Young Observer

Thrill at public speaking competition

  • Somerset Primary assembly
  • Seri Fisher and her father perform anti-drug message on stage at Somerset Primary assembly
  • Students at CedarBridge Academy visit The Royal Gazette

Warwick Academy

Three Warwick Academy students, with nine years of public speaking and debating experience between them, last month travelled to Winnipeg, Canada to see who could speak the best.

The girls, An Mei Daniels (13), McKenzie-Kohl Tuckett (14), and Chiara Marshall (15), alongside their coach Stephanie Sinclair, took part in the International Independent Schools Public Speaking Competition, an annual tournament that sees teams from across the world gather to compete in several categories; After Dinner speeches and Parliamentary Debates, to name just two.

There were more than 40 teams from as far afield as Scotland and South Korea, and Warwick Academy also competed against teams from BHS and Saltus Grammar School.

All three students did extremely well. Chiara competed in the After Dinner finals and was the

top-ranked Bermudian at the tournament, while Mckenzie-Kohl finished fourteenth in the Dramatic Interpretation category.

The competition was an amazing experience for all three girls.

“I had a great time competing with others and learning to become better,” An Mei said.

“My favourite thing about the trip was getting to experience what an international competition was like.”

Ms Tuckett agreed with her team-mate. She said: “The competition was awesome. I’m really happy with the new friendships that were created.”

However, it wasn’t always a party for the students.

“It was definitely nerve-racking to compete on an international level for the first time,” recalled Chiara.

“But once you stood up, it was like all your nerves vanished. Plus, everyone was so supportive, which definitely made the competition more fun.”

When asked if they wanted to go back, all three students firmly responded “yes”, mentioning that plans for next year’s material were already being made.

“I’m looking forward to participating in IISPSC again,” McKenzie-Kohl said. Ms Daniels is also excited at the possibility of going again and the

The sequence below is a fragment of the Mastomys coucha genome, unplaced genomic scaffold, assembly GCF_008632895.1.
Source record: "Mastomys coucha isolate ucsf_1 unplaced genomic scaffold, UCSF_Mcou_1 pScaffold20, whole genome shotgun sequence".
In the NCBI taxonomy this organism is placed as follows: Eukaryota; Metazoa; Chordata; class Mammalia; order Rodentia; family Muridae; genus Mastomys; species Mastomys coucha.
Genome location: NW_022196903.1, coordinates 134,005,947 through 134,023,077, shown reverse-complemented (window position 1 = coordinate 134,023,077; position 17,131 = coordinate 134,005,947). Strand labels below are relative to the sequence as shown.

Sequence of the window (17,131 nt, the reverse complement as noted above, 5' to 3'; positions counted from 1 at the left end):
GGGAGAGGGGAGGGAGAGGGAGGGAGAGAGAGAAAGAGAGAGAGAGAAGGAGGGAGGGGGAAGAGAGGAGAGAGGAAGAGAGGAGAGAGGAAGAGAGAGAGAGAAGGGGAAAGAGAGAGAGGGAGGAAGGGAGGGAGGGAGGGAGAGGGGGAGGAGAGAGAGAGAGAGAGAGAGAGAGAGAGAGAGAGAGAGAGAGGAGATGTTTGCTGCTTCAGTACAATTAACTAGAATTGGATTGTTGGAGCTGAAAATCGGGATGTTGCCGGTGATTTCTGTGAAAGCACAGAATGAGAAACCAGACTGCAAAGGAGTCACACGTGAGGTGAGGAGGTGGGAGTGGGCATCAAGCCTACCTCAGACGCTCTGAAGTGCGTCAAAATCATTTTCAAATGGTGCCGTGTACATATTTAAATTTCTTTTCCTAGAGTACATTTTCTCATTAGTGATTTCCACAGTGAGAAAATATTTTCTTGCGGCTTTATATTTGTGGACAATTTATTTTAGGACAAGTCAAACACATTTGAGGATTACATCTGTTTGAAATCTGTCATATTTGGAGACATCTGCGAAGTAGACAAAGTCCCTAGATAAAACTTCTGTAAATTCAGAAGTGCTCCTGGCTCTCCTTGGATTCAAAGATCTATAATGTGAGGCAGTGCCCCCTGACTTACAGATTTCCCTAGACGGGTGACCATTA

opportunity to meet even more people.

The girls’ sights are now set on Bermuda’s national competition, and welcoming anyone new to join them.

“Doing this really helped me come out of my shell,” said Ms Marshall, “and I’d love to help someone do the same.”

After Bermuda’s national tournament in the spring, the girls are also hopeful of being able to compete in the World tournament next year in South Africa.

All in all, the three students were overjoyed at the opportunity to compete, and look forward to the next time they can display their skills.

CedarBridge Academy

A group of students aged between 15 and 18 had a tour at The Royal Gazette last week. We took the opportunity to ask the students a few questions on their aspirations and time at CedarBridge Academy.

Zehaire Adams (S3)

What are your career goals?

I’d like to be a technical theatre or video game tester and designer.

Who is your favourite teacher?

Ms Patricia Nesbitt is my favourite because she is not a teacher who gives up. She works with us and goes beyond the normal teacher. This drama teacher is a queen to all whom she teaches.

What is your favourite memory of CedarBridge Academy?

My favourite memory is 100 men and women on campus. This is when students dress for success and talk to people about future careers. There is a fashion show too.